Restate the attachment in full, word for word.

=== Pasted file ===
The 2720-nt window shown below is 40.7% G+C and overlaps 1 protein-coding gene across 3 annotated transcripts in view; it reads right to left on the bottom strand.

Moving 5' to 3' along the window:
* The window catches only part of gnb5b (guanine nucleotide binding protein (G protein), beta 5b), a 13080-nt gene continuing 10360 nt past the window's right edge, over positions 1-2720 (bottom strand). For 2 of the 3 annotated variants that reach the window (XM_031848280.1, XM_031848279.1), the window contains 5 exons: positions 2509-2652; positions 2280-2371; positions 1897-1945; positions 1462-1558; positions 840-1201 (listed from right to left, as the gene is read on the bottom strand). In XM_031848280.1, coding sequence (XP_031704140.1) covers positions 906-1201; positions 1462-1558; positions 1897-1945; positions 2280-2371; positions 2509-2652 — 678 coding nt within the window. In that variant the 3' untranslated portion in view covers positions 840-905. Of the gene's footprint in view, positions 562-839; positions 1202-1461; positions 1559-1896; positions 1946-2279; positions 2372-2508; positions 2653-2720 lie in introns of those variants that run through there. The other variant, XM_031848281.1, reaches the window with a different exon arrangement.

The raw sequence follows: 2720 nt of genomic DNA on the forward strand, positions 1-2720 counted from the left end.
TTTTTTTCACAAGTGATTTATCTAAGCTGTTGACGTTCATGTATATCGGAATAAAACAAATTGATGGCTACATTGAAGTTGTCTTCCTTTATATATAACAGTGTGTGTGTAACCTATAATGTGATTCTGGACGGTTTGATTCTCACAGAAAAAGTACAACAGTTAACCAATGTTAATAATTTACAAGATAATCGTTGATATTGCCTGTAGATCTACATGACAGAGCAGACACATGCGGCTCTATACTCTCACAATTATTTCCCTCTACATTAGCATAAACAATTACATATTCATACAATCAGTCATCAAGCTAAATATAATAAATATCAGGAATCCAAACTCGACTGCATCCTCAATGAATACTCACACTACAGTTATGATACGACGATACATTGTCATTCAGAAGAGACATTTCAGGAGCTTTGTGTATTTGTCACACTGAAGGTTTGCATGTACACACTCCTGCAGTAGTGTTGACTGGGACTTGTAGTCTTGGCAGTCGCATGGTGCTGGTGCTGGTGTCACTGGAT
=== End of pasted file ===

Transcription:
The 2720-nt window shown below is 40.7% G+C and overlaps 1 protein-coding gene across 3 annotated transcripts in view; it reads right to left on the bottom strand.

Moving 5' to 3' along the window:
* The window catches only part of gnb5b (guanine nucleotide binding protein (G protein), beta 5b), a 13080-nt gene continuing 10360 nt past the window's right edge, over positions 1-2720 (bottom strand). For 2 of the 3 annotated variants that reach the window (XM_031848280.1, XM_031848279.1), the window contains 5 exons: positions 2509-2652; positions 2280-2371; positions 1897-1945; positions 1462-1558; positions 840-1201 (listed from right to left, as the gene is read on the bottom strand). In XM_031848280.1, coding sequence (XP_031704140.1) covers positions 906-1201; positions 1462-1558; positions 1897-1945; positions 2280-2371; positions 2509-2652 — 678 coding nt within the window. In that variant the 3' untranslated portion in view covers positions 840-905. Of the gene's footprint in view, positions 562-839; positions 1202-1461; positions 1559-1896; positions 1946-2279; positions 2372-2508; positions 2653-2720 lie in introns of those variants that run through there. The other variant, XM_031848281.1, reaches the window with a different exon arrangement.

The raw sequence follows: 2720 nt of genomic DNA on the forward strand, positions 1-2720 counted from the left end.
TTTTTTTCACAAGTGATTTATCTAAGCTGTTGACGTTCATGTATATCGGAATAAAACAAATTGATGGCTACATTGAAGTTGTCTTCCTTTATATATAACAGTGTGTGTGTAACCTATAATGTGATTCTGGACGGTTTGATTCTCACAGAAAAAGTACAACAGTTAACCAATGTTAATAATTTACAAGATAATCGTTGATATTGCCTGTAGATCTACATGACAGAGCAGACACATGCGGCTCTATACTCTCACAATTATTTCCCTCTACATTAGCATAAACAATTACATATTCATACAATCAGTCATCAAGCTAAATATAATAAATATCAGGAATCCAAACTCGACTGCATCCTCAATGAATACTCACACTACAGTTATGATACGACGATACATTGTCATTCAGAAGAGACATTTCAGGAGCTTTGTGTATTTGTCACACTGAAGGTTTGCATGTACACACTCCTGCAGTAGTGTTGACTGGGACTTGTAGTCTTGGCAGTCGCATGGTGCTGGTGCTGGTGTCACTGGAT